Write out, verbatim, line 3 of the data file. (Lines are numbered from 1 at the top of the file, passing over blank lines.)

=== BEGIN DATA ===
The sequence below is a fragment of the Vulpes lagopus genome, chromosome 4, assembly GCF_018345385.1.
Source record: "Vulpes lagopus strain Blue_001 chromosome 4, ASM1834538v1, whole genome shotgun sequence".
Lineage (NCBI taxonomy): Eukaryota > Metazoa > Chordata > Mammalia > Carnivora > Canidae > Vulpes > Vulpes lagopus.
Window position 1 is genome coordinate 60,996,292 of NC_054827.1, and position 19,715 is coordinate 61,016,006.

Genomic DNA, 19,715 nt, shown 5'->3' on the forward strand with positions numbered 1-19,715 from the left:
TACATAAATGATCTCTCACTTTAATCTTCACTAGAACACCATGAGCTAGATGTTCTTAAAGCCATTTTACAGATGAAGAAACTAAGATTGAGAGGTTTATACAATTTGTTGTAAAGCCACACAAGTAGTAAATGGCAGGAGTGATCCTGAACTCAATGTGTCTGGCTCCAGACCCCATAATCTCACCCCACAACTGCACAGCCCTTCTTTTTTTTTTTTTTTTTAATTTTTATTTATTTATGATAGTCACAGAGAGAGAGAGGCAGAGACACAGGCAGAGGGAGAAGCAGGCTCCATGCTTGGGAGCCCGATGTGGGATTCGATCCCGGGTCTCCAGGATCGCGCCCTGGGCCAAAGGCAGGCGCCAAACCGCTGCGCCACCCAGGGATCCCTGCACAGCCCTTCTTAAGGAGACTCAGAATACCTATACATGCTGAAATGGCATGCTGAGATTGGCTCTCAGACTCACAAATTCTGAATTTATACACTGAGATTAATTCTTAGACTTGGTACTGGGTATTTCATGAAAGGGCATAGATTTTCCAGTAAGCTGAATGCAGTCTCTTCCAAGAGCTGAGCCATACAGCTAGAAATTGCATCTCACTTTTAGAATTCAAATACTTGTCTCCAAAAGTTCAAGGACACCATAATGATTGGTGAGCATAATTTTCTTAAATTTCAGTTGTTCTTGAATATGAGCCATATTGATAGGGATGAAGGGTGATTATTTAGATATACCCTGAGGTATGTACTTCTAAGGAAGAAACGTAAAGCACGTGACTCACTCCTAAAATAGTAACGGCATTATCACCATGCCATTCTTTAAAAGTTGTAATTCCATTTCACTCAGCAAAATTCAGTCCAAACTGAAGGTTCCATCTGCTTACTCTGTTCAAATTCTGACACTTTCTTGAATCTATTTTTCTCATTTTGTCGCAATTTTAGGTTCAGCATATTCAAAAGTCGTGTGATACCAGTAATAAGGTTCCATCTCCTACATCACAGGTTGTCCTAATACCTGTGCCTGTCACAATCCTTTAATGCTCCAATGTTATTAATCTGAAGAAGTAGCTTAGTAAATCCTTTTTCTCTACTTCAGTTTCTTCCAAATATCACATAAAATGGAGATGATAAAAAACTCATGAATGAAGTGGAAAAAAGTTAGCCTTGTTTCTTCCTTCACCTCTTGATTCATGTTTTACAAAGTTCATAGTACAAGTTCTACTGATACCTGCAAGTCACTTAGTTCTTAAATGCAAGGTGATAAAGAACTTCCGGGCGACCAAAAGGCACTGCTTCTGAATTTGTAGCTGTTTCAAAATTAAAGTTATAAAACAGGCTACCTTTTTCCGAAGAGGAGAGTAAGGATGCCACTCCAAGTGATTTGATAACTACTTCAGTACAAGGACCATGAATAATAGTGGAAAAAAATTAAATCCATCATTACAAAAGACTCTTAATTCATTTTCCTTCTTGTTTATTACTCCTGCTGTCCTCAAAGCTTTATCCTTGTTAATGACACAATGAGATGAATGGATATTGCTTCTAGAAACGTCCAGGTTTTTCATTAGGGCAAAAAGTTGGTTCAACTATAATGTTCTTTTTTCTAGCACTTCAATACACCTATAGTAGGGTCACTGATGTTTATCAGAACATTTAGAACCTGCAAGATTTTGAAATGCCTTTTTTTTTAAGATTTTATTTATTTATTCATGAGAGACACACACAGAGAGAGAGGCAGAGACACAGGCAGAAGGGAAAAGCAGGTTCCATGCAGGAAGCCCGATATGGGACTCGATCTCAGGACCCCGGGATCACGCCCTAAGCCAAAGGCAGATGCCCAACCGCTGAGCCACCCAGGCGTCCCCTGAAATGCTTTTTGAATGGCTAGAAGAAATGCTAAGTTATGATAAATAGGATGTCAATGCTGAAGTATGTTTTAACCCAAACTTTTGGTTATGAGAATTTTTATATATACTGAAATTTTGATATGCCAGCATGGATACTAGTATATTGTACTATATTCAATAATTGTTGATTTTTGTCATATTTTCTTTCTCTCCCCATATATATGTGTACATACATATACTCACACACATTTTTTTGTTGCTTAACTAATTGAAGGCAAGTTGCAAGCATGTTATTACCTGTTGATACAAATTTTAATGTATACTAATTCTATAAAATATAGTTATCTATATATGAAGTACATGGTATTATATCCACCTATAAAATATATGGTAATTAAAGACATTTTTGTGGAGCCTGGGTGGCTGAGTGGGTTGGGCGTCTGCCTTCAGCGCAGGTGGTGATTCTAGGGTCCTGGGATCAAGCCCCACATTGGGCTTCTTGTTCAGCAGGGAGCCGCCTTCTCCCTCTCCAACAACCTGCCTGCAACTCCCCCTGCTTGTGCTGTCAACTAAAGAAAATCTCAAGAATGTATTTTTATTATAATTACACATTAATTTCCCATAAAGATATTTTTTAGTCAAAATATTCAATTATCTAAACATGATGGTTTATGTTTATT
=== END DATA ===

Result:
Lineage (NCBI taxonomy): Eukaryota > Metazoa > Chordata > Mammalia > Carnivora > Canidae > Vulpes > Vulpes lagopus.